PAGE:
Taxable Income And Capital Gains

Cushing & Dolan, P.C., was established in 1984 by Leo J. Cushing, Esq., CPA, LL.M., focusing on income tax and estate tax matters. Leo's goal was to provide the highest quality of legal services at a reasonable cost by drawing on his experience as a Big Eight tax attorney and criminal tax prosecutor with the Massachusetts Attorney General's Office.

Let us help you with all issues related to your taxable income capital gains and your estate plan needs. Our team provides skilled and strategic estate planning and tax planning services to clients throughout Boston and the rest of the country. Many of the experienced tax attorneys of Cushing & Dolan, P.C., are also CPAs or hold LL.M. degrees in taxation. This experience enables us to consider the tax consequences of probate, succession, gifting, real estate transfers and business transactions in a way that most estate planners and general practice lawyers cannot.

Contact us today to speak with one of our lawyers during a free consultation about your needs.

Planning For Massachusetts Estate Taxes Will Affect Your Family's Inheritance

We can help you assess how your taxable income and capital gains will be affected by your choice of estate plan. For instance, when an asset is sold for more than it was purchased for, capital gains taxes of up to 50 percent are applied. These taxes are calculated differently for gifts and inheritances. As you are gift planning or creating an estate plan, it is important to consider the effects those capital gains taxes could have on your loved ones.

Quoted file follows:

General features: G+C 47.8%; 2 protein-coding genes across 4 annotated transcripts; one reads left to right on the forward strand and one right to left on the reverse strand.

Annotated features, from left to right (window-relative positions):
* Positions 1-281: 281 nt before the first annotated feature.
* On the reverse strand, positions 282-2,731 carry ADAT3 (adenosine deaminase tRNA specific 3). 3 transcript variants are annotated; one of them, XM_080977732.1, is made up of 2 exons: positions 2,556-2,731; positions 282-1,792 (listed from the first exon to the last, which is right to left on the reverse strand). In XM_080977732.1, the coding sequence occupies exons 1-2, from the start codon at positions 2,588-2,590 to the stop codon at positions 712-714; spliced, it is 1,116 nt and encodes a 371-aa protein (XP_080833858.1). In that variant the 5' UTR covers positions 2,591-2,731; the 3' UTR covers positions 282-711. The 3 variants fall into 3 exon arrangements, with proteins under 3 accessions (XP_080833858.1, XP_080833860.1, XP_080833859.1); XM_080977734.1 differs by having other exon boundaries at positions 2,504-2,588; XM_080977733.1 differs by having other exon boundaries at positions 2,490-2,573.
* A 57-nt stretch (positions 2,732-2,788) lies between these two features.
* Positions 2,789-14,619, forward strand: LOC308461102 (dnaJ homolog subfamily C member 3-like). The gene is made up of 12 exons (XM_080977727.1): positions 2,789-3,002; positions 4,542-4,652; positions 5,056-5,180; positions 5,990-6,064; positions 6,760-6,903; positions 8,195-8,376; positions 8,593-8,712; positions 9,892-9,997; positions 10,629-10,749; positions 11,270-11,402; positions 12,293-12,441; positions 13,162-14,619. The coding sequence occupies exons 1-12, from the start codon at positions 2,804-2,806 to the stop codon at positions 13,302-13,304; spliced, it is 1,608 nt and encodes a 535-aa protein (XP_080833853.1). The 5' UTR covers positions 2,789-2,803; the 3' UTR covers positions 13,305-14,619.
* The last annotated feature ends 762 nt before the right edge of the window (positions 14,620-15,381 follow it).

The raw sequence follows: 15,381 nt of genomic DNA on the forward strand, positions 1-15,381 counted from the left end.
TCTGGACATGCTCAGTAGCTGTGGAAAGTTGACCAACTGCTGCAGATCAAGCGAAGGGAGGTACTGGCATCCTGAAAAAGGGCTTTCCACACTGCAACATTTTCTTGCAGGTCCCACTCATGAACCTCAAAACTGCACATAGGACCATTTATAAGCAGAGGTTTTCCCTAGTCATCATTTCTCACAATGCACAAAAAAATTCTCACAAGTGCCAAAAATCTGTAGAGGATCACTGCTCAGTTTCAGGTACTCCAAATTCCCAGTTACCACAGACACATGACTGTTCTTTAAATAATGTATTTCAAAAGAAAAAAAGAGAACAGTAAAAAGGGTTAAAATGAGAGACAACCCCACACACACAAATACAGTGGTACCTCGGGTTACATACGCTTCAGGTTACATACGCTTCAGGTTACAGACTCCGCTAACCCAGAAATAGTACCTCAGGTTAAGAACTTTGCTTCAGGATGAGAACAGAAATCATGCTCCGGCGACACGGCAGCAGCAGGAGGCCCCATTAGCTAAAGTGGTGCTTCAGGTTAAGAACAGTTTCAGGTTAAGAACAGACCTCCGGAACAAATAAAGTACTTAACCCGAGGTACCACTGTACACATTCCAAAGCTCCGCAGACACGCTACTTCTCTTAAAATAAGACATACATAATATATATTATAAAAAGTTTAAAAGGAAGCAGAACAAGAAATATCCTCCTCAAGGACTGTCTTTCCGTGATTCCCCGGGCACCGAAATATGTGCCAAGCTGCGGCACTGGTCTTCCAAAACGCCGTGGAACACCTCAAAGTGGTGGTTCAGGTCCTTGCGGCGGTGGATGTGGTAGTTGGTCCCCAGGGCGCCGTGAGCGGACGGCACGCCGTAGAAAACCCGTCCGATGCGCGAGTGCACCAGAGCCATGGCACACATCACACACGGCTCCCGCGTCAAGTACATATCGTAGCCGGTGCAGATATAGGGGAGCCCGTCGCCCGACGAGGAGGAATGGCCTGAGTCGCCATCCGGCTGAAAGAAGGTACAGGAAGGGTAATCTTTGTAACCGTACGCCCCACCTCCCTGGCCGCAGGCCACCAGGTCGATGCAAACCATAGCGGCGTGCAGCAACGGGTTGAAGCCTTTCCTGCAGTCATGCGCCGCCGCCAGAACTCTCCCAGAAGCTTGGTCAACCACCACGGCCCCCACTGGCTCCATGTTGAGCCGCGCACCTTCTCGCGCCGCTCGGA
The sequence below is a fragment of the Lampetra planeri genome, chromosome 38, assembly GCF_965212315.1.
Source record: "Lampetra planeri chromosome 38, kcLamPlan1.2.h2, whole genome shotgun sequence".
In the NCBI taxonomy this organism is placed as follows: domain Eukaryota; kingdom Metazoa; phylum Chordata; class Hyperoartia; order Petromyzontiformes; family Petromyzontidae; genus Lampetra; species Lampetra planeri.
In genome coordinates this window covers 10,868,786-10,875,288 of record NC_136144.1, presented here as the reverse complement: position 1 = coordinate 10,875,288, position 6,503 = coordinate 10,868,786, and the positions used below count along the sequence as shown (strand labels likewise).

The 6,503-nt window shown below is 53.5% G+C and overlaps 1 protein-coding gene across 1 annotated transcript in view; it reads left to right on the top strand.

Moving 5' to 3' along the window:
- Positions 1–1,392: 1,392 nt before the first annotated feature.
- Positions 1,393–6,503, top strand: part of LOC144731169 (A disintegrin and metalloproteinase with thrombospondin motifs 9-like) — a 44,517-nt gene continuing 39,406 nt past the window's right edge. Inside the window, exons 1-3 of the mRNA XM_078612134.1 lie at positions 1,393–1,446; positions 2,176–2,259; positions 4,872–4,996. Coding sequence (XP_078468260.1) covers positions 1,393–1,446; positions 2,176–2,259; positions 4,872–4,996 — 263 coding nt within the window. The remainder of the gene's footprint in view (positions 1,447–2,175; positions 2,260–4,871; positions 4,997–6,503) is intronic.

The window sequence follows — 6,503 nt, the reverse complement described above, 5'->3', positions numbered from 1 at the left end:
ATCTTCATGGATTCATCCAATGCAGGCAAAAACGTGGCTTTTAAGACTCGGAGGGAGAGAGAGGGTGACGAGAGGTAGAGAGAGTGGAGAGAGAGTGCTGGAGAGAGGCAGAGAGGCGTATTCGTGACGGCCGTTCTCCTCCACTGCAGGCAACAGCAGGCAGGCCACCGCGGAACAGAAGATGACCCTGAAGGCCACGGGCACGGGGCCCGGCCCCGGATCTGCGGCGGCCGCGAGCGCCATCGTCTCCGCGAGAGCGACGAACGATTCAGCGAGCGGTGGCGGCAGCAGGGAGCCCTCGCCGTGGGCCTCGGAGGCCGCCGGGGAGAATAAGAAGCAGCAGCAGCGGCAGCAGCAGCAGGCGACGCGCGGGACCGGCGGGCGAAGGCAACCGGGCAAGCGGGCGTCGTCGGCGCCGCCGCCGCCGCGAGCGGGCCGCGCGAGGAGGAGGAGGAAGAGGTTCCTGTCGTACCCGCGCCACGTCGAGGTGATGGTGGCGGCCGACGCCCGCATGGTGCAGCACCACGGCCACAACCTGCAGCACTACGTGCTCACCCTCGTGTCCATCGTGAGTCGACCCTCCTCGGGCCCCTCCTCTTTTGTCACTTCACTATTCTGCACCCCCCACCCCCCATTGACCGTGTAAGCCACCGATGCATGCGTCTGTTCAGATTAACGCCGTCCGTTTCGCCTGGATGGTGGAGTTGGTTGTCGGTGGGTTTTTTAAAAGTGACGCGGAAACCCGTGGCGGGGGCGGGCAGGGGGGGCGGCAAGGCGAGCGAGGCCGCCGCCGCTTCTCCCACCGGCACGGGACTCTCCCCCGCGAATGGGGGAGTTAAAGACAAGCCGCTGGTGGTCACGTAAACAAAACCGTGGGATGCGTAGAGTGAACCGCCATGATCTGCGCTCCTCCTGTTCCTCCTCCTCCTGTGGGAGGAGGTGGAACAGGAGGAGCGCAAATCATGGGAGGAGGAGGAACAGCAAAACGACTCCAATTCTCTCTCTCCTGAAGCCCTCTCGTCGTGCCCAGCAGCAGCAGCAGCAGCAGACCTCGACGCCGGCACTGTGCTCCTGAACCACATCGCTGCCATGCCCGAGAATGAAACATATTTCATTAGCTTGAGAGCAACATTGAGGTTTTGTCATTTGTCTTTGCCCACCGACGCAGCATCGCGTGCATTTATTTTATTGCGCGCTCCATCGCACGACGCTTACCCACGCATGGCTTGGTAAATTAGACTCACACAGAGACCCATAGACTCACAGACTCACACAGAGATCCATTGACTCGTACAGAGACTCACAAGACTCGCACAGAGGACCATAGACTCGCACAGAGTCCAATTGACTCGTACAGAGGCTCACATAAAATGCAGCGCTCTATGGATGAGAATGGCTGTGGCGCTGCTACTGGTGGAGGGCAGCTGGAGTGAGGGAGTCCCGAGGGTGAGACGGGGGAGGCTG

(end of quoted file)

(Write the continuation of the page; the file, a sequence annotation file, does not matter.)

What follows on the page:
If you give your property away during your lifetime, the date you purchased the property will be used to calculate the property's cost basis. When the recipient of your gift later sells the property, he or she must pay capital gains taxes on the increase or decrease in value realized since you purchased the property. We can help him or her realize this expense.

If you leave your assets to your loved one through an inheritance, the date of your death determines the asset's cost basis, which is called a step up. When selling inherited assets, a beneficiary will only pay capital gains taxes on any profits or losses realized after your death.

Determining the best strategy to minimize capital gains taxes is not a do-it-yourself project. Our Boston tax planning lawyers will help you determine the tax basis for your assets and whether giving your assets away during life or after death is the best option for you.

Get Your Questions Answered In A Free Initial Consultation

For more information, see articles written by our attorneys, or feel free to e-mail or call our firm toll free at 888-759-5109 to arrange a free consultation at any of our offices in Boston, Waltham, Westborough, Norwood, Woburn and Braintree.